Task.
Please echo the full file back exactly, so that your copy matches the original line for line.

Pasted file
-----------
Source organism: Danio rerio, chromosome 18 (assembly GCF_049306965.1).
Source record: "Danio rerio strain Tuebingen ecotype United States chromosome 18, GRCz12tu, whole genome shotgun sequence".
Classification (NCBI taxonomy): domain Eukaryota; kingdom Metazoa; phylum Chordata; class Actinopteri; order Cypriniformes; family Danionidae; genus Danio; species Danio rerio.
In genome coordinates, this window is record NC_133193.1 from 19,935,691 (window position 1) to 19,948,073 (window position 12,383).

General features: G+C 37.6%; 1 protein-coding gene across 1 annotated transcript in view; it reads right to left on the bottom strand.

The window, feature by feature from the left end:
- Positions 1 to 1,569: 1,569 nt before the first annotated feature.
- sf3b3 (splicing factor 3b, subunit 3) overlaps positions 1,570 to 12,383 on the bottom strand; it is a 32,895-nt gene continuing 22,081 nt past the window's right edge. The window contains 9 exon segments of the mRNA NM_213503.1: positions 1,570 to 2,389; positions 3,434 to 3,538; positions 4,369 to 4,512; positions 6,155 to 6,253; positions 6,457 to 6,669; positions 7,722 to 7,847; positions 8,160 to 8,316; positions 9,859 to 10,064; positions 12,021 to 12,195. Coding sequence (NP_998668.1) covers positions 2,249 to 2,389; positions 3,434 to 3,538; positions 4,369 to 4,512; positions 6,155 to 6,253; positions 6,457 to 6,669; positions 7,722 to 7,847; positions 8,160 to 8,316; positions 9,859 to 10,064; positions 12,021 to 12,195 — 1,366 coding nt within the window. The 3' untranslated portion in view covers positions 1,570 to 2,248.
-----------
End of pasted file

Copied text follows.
Source organism: Danio rerio, chromosome 18 (assembly GCF_049306965.1).
Source record: "Danio rerio strain Tuebingen ecotype United States chromosome 18, GRCz12tu, whole genome shotgun sequence".
Classification (NCBI taxonomy): domain Eukaryota; kingdom Metazoa; phylum Chordata; class Actinopteri; order Cypriniformes; family Danionidae; genus Danio; species Danio rerio.
In genome coordinates, this window is record NC_133193.1 from 19,935,691 (window position 1) to 19,948,073 (window position 12,383).

General features: G+C 37.6%; 1 protein-coding gene across 1 annotated transcript in view; it reads right to left on the bottom strand.

The window, feature by feature from the left end:
- Positions 1 to 1,569: 1,569 nt before the first annotated feature.
- sf3b3 (splicing factor 3b, subunit 3) overlaps positions 1,570 to 12,383 on the bottom strand; it is a 32,895-nt gene continuing 22,081 nt past the window's right edge. The window contains 9 exon segments of the mRNA NM_213503.1: positions 1,570 to 2,389; positions 3,434 to 3,538; positions 4,369 to 4,512; positions 6,155 to 6,253; positions 6,457 to 6,669; positions 7,722 to 7,847; positions 8,160 to 8,316; positions 9,859 to 10,064; positions 12,021 to 12,195. Coding sequence (NP_998668.1) covers positions 2,249 to 2,389; positions 3,434 to 3,538; positions 4,369 to 4,512; positions 6,155 to 6,253; positions 6,457 to 6,669; positions 7,722 to 7,847; positions 8,160 to 8,316; positions 9,859 to 10,064; positions 12,021 to 12,195 — 1,366 coding nt within the window. The 3' untranslated portion in view covers positions 1,570 to 2,248.